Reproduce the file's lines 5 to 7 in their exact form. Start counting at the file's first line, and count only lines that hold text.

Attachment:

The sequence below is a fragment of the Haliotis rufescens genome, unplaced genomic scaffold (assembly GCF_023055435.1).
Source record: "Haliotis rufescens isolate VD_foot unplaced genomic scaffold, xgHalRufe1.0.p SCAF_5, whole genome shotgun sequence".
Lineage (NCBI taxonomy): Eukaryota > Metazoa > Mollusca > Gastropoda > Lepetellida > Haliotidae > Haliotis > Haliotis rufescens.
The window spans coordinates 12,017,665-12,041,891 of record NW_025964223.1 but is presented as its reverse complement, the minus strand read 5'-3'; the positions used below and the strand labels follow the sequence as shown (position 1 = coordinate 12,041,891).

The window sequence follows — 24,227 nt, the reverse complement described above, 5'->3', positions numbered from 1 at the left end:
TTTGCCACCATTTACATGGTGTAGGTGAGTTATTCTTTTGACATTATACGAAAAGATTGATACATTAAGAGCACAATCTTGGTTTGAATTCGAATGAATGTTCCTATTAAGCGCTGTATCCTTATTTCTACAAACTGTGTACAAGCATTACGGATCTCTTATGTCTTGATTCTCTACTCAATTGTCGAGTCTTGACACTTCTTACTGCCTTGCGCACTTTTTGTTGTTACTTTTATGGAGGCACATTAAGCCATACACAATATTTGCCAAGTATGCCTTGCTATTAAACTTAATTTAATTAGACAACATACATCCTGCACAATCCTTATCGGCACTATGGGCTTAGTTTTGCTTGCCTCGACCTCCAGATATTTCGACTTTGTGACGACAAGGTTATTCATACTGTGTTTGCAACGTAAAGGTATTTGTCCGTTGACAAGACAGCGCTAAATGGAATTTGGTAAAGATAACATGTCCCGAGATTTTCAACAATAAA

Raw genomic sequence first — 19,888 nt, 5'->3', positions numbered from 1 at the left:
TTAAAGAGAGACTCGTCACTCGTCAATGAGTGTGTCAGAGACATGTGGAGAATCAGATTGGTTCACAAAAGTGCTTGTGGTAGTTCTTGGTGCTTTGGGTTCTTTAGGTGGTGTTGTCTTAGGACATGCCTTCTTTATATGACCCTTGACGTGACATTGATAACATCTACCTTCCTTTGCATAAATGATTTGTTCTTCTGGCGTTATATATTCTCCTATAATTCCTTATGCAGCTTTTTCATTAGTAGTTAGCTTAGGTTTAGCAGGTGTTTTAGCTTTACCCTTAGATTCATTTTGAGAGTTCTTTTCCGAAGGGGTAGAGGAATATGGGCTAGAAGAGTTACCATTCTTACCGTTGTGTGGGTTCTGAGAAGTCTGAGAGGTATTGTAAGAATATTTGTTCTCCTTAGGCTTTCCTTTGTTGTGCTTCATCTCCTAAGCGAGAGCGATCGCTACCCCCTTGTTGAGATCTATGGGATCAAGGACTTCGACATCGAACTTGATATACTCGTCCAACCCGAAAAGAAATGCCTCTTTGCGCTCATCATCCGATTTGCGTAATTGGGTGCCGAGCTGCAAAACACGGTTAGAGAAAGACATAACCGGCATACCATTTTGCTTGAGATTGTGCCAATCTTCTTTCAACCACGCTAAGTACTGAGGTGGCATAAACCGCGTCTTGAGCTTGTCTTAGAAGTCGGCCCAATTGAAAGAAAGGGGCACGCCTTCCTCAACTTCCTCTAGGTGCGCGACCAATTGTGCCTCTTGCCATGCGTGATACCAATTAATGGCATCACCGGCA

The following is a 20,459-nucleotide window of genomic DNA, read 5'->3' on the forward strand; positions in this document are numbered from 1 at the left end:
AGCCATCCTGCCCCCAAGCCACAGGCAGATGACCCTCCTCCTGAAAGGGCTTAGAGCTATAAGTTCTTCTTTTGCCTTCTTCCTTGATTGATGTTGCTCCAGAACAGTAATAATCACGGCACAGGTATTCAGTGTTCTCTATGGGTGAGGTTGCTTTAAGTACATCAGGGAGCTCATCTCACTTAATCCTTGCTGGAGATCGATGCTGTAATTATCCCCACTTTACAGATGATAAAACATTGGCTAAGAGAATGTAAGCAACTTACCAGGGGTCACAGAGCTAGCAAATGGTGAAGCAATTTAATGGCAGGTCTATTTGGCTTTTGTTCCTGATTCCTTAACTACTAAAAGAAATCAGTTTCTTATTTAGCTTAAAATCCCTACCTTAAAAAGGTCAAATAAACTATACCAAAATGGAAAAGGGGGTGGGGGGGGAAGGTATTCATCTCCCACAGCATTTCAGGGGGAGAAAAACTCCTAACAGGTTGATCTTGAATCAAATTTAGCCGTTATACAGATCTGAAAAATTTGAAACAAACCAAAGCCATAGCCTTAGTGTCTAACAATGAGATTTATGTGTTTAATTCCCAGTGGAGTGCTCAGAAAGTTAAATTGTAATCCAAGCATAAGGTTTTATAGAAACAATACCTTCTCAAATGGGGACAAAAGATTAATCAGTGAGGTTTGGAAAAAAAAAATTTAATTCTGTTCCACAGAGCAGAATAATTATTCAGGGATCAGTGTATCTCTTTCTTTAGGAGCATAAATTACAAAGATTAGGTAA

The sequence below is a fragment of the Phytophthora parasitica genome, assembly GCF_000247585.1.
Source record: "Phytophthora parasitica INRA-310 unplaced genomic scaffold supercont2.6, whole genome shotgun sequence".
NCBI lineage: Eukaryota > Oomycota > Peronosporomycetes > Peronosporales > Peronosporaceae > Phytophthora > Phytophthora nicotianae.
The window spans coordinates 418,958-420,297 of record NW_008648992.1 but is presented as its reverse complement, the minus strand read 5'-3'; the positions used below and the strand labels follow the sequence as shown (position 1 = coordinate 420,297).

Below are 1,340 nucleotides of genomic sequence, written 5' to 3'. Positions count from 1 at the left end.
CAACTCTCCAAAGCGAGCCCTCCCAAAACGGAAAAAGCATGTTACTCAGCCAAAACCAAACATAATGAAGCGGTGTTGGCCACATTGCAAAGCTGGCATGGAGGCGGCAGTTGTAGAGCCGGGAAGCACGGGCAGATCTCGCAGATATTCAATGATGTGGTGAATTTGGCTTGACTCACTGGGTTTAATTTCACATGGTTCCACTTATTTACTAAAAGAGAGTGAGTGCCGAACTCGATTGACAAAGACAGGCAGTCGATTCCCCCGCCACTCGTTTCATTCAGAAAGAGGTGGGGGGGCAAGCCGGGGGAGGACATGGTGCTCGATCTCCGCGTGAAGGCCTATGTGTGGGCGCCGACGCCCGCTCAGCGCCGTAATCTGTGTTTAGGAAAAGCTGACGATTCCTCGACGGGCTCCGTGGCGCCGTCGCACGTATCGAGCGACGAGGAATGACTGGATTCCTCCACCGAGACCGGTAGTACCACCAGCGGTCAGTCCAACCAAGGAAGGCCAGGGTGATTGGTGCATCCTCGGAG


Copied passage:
The window sequence follows — 24,227 nt, the reverse complement described above, 5'->3', positions numbered from 1 at the left end:
TTTGCCACCATTTACATGGTGTAGGTGAGTTATTCTTTTGACATTATACGAAAAGATTGATACATTAAGAGCACAATCTTGGTTTGAATTCGAATGAATGTTCCTATTAAGCGCTGTATCCTTATTTCTACAAACTGTGTACAAGCATTACGGATCTCTTATGTCTTGATTCTCTACTCAATTGTCGAGTCTTGACACTTCTTACTGCCTTGCGCACTTTTTGTTGTTACTTTTATGGAGGCACATTAAGCCATACACAATATTTGCCAAGTATGCCTTGCTATTAAACTTAATTTAATTAGACAACATACATCCTGCACAATCCTTATCGGCACTATGGGCTTAGTTTTGCTTGCCTCGACCTCCAGATATTTCGACTTTGTGACGACAAGGTTATTCATACTGTGTTTGCAACGTAAAGGTATTTGTCCGTTGACAAGACAGCGCTAAATGGAATTTGGTAAAGATAACATGTCCCGAGATTTTCAACAATAAA

Raw genomic sequence first — 19,888 nt, 5'->3', positions numbered from 1 at the left: